Because let me tell ya, Local Support is an excellent record. It’s a bouncy, upbeat rock record that manages to incorporate elements of pop and indie without losing it’s straight-down-the-middle appeal. It’s the kind of thing everybody can get together and dance to. I hear elements of Ted Leo, Beach Slang, The Hold Steady, Titus Andronicus, even a little bit of The Killers at points. All of it’s great, is the point, and if the live performance captures even half of the feel-good energy generated by Local Support, this show is going to be the absolute highlight of your weekend. So hey, show up and get your weekend started right, why don’t you? You’ll thank me later.
Saturday, July 23, 7:30 PM
New Lions, Dark Waters, Rough Age @ Gallery 5 – $5
The pandemic put a lot of bumps in the road for a lot of bands in this town, and New Lions were no exception. This group, which evolved out of frontman Clair Morgan’s solo project and took its name from his second album, New Lions And The Not-Good Night, were hard at work on their first (third?) full-length when the shutdown hit, and that was a tough enough setback. They also endured some lineup shakeups along the way — the kind of thing that has derailed many a band in the past. However, they managed to bounce back over the first few months of 2022, and now they’re not only a regularly performing live act once again, they’re also putting the finishing touches on the new album!
Meanwhile, they’ve been releasing new videos designed to reintroduce the world to their last release, the 2019 EP End Story, which still sounds great three years later. In fact, their sound remains surprisingly fresh; in a time when most indie/alt-rock bands kinda sound like warmed-over dad rock (I’m sorry, but it’s true), Clair Morgan and co.’s complex, energetic sound stands out. They’ve clearly still got a strong DC postpunk influence, simultaneously evoking the deceptively complicated melodies of the Dismemberment Plan and the challenging versatility of late-period Fugazi. Suffice it to say, you can count on a performance by New Lions to keep you not only wide awake but moving with the music throughout. And isn’t that what we all want from a Saturday night?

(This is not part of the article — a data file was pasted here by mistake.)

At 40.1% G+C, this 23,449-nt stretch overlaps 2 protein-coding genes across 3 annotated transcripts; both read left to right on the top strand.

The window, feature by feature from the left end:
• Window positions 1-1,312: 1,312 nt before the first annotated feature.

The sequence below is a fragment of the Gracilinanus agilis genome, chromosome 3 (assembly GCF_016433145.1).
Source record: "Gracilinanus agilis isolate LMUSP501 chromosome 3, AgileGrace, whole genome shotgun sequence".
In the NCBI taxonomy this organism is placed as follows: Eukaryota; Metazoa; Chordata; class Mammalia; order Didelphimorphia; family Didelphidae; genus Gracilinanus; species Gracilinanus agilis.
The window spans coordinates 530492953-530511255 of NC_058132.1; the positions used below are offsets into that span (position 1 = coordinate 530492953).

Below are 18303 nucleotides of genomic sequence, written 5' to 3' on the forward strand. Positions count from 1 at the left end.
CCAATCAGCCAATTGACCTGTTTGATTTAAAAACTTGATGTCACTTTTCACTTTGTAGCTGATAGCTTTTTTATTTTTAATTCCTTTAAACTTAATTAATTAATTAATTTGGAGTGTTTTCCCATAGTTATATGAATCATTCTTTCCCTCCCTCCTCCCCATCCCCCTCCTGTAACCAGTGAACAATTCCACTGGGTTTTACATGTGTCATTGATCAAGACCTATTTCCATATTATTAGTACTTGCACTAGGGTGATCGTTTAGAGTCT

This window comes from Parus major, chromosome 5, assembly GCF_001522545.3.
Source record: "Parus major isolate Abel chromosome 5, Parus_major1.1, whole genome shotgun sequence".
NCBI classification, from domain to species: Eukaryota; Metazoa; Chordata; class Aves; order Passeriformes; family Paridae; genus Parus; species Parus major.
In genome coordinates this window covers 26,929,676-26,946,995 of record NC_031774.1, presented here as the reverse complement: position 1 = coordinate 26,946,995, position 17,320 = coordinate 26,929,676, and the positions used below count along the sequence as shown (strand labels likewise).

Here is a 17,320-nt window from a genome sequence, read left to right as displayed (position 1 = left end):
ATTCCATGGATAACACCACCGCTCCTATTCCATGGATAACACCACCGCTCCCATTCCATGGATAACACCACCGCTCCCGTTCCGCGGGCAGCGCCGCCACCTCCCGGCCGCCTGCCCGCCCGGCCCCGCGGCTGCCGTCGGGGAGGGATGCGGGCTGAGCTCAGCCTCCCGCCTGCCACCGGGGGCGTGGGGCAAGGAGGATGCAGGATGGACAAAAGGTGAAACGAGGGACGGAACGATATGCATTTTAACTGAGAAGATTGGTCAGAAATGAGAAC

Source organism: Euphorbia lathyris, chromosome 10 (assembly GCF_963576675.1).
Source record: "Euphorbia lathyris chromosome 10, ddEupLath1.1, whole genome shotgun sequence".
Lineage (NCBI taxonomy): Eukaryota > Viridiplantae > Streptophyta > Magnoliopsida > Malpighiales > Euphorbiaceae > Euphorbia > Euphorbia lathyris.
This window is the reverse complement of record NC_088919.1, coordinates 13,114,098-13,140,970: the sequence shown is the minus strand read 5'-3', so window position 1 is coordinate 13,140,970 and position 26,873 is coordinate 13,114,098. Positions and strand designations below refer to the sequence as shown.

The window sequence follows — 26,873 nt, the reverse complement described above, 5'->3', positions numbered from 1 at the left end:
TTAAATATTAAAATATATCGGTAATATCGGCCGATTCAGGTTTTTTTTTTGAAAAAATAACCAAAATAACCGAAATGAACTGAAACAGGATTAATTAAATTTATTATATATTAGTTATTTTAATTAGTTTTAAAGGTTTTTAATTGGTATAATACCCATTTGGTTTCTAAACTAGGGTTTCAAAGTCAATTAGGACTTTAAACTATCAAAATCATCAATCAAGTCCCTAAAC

Sunday, July 24, 6:30 PM
Decrepit Birth, Pathology, Unmerciful, Stabbing @ The Canal Club – $18 in advance, $20 day of show (order tickets HERE)
Look, y’all, I love metal. I’ve been listening to metal since I was a little kid, and the heavier it got, the more I liked it. That’s still true, and for that reason and many others, I absolutely have to tell you to go see Decrepit Birth when they come to The Canal Club this Sunday night. Ever since the release of their debut album, …And Time Begins, back in 2003 (damn, almost 20 years ago now), they’ve been one of the leading exponents of brutal, blistering death metal on the scene. These guys know how to crank out the hair-flailing, headbanging metal riffs, and they know how to keep them moving at hyperspeed, full of powerful energy that only cranks up even higher when they slow it down and get the whole place moshing.
In recent times, founding Decrepit Birth vocalist Bill Robinson has stepped back from the group, allowing an understudy of sorts to step in for live performances. However, for whatever reason, the current Decrepit Birth tour sees Robinson returning on vocals, so this show will bring us the lineup that’s made some of the best death metal albums of the past two decades. That’s definitely not something you want to miss. And you also don’t want to miss openers Pathology, the long-running project of drummer Dave Astor, who previously blasted the beats for The Locust and Cattle Decapitation. Pathology carries on the hyperblasting brutality of his previous groups, and that’s clear from their latest album, The Everlasting Plague. With technical grind-metal ragers Unmerciful and gore-metal maniacs Stabbing rounding out the bill, this is going to be a truly excellent example of death fucking metal. And I, for one, am here for it. You should be too.